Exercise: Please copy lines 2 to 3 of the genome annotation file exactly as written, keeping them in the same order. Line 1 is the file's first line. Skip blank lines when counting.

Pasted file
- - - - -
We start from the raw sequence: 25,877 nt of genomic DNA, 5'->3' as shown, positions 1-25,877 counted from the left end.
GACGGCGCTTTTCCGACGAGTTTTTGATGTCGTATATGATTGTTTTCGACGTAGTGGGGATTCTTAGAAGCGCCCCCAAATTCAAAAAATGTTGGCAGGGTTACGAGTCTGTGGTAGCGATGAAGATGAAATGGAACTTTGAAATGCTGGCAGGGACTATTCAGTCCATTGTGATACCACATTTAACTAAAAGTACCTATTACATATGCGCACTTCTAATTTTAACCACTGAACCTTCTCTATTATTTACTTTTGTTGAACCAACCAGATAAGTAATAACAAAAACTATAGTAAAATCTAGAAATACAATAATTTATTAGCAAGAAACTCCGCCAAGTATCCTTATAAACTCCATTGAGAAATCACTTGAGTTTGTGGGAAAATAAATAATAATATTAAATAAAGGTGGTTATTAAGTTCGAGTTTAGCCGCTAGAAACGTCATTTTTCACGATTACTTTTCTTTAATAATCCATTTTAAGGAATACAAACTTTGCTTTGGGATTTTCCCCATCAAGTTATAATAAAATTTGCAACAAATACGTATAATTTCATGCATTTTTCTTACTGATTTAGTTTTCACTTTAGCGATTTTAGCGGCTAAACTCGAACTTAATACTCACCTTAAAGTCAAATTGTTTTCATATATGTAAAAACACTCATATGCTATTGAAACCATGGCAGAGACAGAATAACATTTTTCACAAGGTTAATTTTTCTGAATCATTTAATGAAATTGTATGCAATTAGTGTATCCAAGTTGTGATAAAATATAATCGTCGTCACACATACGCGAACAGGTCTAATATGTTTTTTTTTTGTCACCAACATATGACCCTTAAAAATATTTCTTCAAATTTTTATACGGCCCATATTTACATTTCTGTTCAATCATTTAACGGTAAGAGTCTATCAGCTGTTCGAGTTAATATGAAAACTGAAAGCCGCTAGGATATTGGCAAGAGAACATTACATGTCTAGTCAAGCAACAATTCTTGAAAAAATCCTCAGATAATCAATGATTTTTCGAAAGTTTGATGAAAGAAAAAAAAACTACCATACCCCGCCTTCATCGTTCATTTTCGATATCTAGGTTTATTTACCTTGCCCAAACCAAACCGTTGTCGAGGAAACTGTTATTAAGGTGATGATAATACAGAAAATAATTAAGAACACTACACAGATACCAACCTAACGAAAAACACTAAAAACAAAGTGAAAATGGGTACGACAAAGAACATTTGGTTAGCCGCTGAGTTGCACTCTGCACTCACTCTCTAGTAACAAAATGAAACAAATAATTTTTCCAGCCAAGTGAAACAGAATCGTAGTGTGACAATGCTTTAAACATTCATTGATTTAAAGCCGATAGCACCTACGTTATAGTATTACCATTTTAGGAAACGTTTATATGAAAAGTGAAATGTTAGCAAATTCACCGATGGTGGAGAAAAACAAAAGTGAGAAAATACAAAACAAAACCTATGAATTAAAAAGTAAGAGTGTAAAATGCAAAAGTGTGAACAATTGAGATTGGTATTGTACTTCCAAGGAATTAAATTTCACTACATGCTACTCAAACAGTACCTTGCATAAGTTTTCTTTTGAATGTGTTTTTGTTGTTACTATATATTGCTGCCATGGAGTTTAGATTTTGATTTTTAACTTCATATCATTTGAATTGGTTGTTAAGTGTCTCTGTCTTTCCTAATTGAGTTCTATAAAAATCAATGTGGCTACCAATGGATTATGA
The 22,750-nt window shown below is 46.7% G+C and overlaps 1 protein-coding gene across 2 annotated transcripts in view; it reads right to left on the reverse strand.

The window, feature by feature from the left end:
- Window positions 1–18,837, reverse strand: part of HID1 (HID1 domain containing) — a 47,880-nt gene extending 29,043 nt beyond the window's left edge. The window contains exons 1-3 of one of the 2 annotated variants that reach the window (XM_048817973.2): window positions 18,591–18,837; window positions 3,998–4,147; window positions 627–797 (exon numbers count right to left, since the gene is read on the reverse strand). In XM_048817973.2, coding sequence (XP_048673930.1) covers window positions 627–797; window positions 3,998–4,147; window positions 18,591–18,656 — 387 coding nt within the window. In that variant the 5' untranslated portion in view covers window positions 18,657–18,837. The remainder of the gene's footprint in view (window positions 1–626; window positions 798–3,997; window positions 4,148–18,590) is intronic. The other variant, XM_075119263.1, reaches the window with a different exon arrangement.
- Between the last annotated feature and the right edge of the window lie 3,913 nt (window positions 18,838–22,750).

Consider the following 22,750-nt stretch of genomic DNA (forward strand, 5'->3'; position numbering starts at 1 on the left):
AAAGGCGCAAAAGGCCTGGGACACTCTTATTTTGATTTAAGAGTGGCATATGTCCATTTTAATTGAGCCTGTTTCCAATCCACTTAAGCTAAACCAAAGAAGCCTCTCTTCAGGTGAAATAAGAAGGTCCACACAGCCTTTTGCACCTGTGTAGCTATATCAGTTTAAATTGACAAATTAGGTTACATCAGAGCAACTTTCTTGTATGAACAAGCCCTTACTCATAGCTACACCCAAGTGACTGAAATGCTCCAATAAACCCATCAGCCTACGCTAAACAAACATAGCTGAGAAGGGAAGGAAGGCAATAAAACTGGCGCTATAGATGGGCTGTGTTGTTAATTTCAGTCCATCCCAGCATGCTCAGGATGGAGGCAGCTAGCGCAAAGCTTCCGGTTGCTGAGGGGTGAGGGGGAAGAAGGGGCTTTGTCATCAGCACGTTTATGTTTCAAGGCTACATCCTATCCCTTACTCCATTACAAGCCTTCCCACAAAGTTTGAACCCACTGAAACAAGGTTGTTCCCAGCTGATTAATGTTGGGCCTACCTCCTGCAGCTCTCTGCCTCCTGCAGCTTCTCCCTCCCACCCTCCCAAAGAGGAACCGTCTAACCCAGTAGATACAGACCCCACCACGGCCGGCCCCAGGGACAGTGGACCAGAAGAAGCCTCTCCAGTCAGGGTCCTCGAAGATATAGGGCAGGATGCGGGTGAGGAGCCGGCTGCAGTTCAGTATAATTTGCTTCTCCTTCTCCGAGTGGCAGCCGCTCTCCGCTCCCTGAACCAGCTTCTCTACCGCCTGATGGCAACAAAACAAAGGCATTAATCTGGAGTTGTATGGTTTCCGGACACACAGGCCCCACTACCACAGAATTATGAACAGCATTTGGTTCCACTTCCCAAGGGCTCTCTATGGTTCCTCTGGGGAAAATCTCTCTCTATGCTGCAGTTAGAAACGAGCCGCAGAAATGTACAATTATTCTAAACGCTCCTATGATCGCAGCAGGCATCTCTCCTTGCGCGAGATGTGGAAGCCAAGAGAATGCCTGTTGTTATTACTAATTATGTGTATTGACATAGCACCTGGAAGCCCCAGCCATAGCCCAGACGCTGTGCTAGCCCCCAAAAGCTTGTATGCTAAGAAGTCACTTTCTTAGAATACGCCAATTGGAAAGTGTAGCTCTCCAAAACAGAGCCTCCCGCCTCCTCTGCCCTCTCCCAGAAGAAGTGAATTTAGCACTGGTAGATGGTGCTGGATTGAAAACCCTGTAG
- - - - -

GACGGCGCTTTTCCGACGAGTTTTTGATGTCGTATATGATTGTTTTCGACGTAGTGGGGATTCTTAGAAGCGCCCCCAAATTCAAAAAATGTTGGCAGGGTTACGAGTCTGTGGTAGCGATGAAGATGAAATGGAACTTTGAAATGCTGGCAGGGACTATTCAGTCCATTGTGATACCACATTTAACTAAAAGTACCTATTACATATGCGCACTTCTAATTTTAACCACTGAACCTTCTCTATTATTTACTTTTGTTGAACCAACCAGATAAGTAATAACAAAAACTATAGTAAAATCTAGAAATACAATAATTTATTAGCAAGAAACTCCGCCAAGTATCCTTATAAACTCCATTGAGAAATCACTTGAGTTTGTGGGAAAATAAATAATAATATTAAATAAAGGTGGTTATTAAGTTCGAGTTTAGCCGCTAGAAACGTCATTTTTCACGATTACTTTTCTTTAATAATCCATTTTAAGGAATACAAACTTTGCTTTGGGATTTTCCCCATCAAGTTATAATAAAATTTGCAACAAATACGTATAATTTCATGCATTTTTCTTACTGATTTAGTTTTCACTTTAGCGATTTTAGCGGCTAAACTCGAACTTAATACTCACCTTAAAGTCAAATTGTTTTCATATATGTAAAAACACTCATATGCTATTGAAACCATGGCAGAGACAGAATAACATTTTTCACAAGGTTAATTTTTCTGAATCATTTAATGAAATTGTATGCAATTAGTGTATCCAAGTTGTGATAAAATATAATCGTCGTCACACATACGCGAACAGGTCTAATATGTTTTTTTTTTGTCACCAACATATGACCCTTAAAAATATTTCTTCAAATTTTTATACGGCCCATATTTACATTTCTGTTCAATCATTTAACGGTAAGAGTCTATCAGCTGTTCGAGTTAATATGAAAACTGAAAGCCGCTAGGATATTGGCAAGAGAACATTACATGTCTAGTCAAGCAACAATTCTTGAAAAAATCCTCAGATAATCAATGATTTTTCGAAAGTTTGATGAAAGAAAAAAAAACTACCATACCCCGCCTTCATCGTTCATTTTCGATATCTAGGTTTATTTACCTTGCCCAAACCAAACCGTTGTCGAGGAAACTGTTATTAAGGTGATGATAATACAGAAAATAATTAAGAACACTACACAGATACCAACCTAACGAAAAACACTAAAAACAAAGTGAAAATGGGTACGACAAAGAACATTTGGTTAGCCGCTGAGTTGCACTCTGCACTCACTCTCTAGTAACAAAATGAAACAAATAATTTTTCCAGCCAAGTGAAACAGAATCGTAGTGTGACAATGCTTTAAACATTCATTGATTTAAAGCCGATAGCACCTACGTTATAGTATTACCATTTTAGGAAACGTTTATATGAAAAGTGAAATGTTAGCAAATTCACCGATGGTGGAGAAAAACAAAAGTGAGAAAATACAAAACAAAACCTATGAATTAAAAAGTAAGAGTGTAAAATGCAAAAGTGTGAACAATTGAGATTGGTATTGTACTTCCAAGGAATTAAATTTCACTACATGCTACTCAAACAGTACCTTGCATAAGTTTTCTTTTGAATGTGTTTTTGTTGTTACTATATATTGCTGCCATGGAGTTTAGATTTTGATTTTTAACTTCATATCATTTGAATTGGTTGTTAAGTGTCTCTGTCTTTCCTAATTGAGTTCTATAAAAATCAATGTGGCTACCAATGGATTATGA
The 22,750-nt window shown below is 46.7% G+C and overlaps 1 protein-coding gene across 2 annotated transcripts in view; it reads right to left on the reverse strand.